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Can architecture play a positive role in the war against poverty?
This question lies that the heart of Architecture’s Poverty in which Nezar AlSayyad argues that too often architects working with the poor pursue the traditional professional/client approach. As a result, they design for, rather than with the poor, and apply practices ill-suited to the needs of poor communities. Further, some development aid agencies working with architects take a ‘one size fits all’ approach to providing for the poor, assuming that speed of delivery is all important.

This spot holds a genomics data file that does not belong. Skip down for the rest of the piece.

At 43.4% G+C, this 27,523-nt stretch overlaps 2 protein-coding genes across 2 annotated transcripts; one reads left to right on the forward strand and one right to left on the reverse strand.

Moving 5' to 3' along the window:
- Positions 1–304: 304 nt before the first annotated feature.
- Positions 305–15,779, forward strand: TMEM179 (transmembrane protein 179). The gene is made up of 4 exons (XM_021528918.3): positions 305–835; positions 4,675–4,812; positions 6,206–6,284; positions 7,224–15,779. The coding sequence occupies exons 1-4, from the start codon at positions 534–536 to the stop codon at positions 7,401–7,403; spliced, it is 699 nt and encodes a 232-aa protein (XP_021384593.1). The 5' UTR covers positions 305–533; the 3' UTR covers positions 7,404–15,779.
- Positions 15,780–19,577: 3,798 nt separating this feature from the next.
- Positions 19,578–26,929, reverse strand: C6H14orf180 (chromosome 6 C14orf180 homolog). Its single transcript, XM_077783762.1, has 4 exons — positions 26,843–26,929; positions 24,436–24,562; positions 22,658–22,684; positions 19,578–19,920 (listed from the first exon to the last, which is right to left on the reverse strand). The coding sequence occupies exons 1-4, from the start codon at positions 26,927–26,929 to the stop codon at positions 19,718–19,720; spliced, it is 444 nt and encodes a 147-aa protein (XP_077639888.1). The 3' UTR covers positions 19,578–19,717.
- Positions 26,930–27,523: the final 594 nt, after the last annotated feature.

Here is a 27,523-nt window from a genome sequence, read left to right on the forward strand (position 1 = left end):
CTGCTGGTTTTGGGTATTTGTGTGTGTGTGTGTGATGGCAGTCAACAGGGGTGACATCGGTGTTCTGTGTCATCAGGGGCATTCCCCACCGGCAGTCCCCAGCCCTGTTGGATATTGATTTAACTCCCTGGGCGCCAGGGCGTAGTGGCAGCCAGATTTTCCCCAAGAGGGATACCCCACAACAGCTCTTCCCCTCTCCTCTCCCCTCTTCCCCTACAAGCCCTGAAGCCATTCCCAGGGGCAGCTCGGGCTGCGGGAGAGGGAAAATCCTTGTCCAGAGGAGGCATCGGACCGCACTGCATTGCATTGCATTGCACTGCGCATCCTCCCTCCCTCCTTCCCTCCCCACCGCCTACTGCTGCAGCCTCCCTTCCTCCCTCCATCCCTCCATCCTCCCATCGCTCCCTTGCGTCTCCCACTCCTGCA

He traces the changing role and education of architects over time and in different geographical contexts. He describes how in the early twentieth century architecture focused on generating practical built solutions for complicated social and political problems, but later forgot its social mission, focusing instead on image and spectacle. He goes on to show how today both pedagogic and professional interventions, too often view poverty almost exclusively through the landscape of the slum – a situation exacerbated in some cases by international media coverage.
Finally, he argues that for architecture to contribute to poverty action, practice must extend beyond the traditional definitions to include approaches to pedagogy and practice that challenge the hierarchical and superficial approaches that benefit architects more than the communities they claim to serve.